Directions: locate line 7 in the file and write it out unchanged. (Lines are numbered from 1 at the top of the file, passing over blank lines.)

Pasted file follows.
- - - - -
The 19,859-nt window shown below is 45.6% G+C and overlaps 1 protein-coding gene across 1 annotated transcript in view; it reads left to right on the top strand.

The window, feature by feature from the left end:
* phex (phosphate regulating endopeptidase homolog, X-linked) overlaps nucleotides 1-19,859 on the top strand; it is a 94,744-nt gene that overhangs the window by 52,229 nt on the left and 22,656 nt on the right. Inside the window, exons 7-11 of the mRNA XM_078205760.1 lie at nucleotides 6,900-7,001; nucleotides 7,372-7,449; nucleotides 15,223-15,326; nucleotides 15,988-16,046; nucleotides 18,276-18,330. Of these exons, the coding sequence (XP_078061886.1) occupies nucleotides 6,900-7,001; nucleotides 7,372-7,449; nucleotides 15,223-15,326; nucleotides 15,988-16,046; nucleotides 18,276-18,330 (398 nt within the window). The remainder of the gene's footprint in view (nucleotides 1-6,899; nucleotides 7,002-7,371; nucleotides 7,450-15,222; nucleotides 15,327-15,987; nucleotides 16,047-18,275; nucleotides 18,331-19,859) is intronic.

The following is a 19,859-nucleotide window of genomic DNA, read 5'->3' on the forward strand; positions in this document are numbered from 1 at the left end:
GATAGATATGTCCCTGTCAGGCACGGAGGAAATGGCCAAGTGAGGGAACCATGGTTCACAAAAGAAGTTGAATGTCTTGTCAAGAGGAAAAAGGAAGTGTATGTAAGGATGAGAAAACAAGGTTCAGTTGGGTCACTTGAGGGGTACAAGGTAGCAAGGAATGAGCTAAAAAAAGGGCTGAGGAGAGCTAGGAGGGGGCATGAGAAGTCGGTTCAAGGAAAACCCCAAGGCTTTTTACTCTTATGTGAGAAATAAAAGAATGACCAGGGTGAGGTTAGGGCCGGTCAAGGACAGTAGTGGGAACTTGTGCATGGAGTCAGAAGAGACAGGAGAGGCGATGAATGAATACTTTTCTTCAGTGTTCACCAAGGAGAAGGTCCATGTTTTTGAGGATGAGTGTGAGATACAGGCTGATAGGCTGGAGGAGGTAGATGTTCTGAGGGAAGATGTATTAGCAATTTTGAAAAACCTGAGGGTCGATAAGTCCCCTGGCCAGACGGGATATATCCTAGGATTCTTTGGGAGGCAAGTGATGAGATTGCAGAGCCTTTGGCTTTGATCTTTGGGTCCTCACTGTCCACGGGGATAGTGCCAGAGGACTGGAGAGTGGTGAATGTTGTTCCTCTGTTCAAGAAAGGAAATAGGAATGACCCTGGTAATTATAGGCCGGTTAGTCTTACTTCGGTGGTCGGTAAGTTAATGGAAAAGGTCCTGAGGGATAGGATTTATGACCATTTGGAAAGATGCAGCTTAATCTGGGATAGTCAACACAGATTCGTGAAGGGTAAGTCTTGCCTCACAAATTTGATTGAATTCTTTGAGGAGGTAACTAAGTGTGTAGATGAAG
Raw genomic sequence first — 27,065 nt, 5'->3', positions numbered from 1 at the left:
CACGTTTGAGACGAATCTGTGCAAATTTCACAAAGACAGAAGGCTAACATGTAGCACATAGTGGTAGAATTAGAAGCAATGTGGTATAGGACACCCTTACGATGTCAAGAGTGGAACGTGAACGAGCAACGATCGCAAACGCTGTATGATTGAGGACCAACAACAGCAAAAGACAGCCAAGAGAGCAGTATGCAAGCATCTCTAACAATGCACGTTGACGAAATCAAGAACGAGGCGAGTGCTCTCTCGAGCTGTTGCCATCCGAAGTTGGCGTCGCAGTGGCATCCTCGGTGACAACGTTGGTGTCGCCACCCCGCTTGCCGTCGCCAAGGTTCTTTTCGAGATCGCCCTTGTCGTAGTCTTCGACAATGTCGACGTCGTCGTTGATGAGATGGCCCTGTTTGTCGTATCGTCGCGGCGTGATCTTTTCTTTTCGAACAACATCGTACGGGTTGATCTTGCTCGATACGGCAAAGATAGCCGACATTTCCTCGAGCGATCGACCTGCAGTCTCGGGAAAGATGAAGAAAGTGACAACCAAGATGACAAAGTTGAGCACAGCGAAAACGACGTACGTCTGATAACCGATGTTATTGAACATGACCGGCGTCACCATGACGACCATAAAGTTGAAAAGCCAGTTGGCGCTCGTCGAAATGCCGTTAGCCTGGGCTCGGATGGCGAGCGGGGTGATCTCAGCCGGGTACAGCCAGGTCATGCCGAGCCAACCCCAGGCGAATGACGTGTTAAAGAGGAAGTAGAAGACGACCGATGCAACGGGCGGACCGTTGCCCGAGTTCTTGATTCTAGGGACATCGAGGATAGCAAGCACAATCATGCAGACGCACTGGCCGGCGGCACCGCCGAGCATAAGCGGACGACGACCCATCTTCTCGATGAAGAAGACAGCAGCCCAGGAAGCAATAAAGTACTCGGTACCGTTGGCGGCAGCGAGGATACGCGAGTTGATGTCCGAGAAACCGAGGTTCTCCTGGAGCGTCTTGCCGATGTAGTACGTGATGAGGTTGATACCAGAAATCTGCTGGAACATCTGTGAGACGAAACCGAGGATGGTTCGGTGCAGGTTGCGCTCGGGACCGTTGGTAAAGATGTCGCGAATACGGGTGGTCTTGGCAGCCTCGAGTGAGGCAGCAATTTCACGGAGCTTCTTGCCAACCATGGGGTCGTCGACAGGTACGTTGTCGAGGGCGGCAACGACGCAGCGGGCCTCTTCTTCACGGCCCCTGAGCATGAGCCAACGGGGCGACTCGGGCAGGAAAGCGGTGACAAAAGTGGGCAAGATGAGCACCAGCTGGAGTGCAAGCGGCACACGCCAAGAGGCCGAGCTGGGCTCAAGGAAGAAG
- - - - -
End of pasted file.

CACGTTTGAGACGAATCTGTGCAAATTTCACAAAGACAGAAGGCTAACATGTAGCACATAGTGGTAGAATTAGAAGCAATGTGGTATAGGACACCCTTACGATGTCAAGAGTGGAACGTGAACGAGCAACGATCGCAAACGCTGTATGATTGAGGACCAACAACAGCAAAAGACAGCCAAGAGAGCAGTATGCAAGCATCTCTAACAATGCACGTTGACGAAATCAAGAACGAGGCGAGTGCTCTCTCGAGCTGTTGCCATCCGAAGTTGGCGTCGCAGTGGCATCCTCGGTGACAACGTTGGTGTCGCCACCCCGCTTGCCGTCGCCAAGGTTCTTTTCGAGATCGCCCTTGTCGTAGTCTTCGACAATGTCGACGTCGTCGTTGATGAGATGGCCCTGTTTGTCGTATCGTCGCGGCGTGATCTTTTCTTTTCGAACAACATCGTACGGGTTGATCTTGCTCGATACGGCAAAGATAGCCGACATTTCCTCGAGCGATCGACCTGCAGTCTCGGGAAAGATGAAGAAAGTGACAACCAAGATGACAAAGTTGAGCACAGCGAAAACGACGTACGTCTGATAACCGATGTTATTGAACATGACCGGCGTCACCATGACGACCATAAAGTTGAAAAGCCAGTTGGCGCTCGTCGAAATGCCGTTAGCCTGGGCTCGGATGGCGAGCGGGGTGATCTCAGCCGGGTACAGCCAGGTCATGCCGAGCCAACCCCAGGCGAATGACGTGTTAAAGAGGAAGTAGAAGACGACCGATGCAACGGGCGGACCGTTGCCCGAGTTCTTGATTCTAGGGACATCGAGGATAGCAAGCACAATCATGCAGACGCACTGGCCGGCGGCACCGCCGAGCATAAGCGGACGACGACCCATCTTCTCGATGAAGAAGACAGCAGCCCAGGAAGCAATAAAGTACTCGGTACCGTTGGCGGCAGCGAGGATACGCGAGTTGATGTCCGAGAAACCGAGGTTCTCCTGGAGCGTCTTGCCGATGTAGTACGTGATGAGGTTGATACCAGAAATCTGCTGGAACATCTGTGAGACGAAACCGAGGATGGTTCGGTGCAGGTTGCGCTCGGGACCGTTGGTAAAGATGTCGCGAATACGGGTGGTCTTGGCAGCCTCGAGTGAGGCAGCAATTTCACGGAGCTTCTTGCCAACCATGGGGTCGTCGACAGGTACGTTGTCGAGGGCGGCAACGACGCAGCGGGCCTCTTCTTCACGGCCCCTGAGCATGAGCCAACGGGGCGACTCGGGCAGGAAAGCGGTGACAAAAGTGGGCAAGATGAGCACCAGCTGGAGTGCAAGCGGCACACGCCAAGAGGCCGAGCTGGGCTCAAGGAAGAAG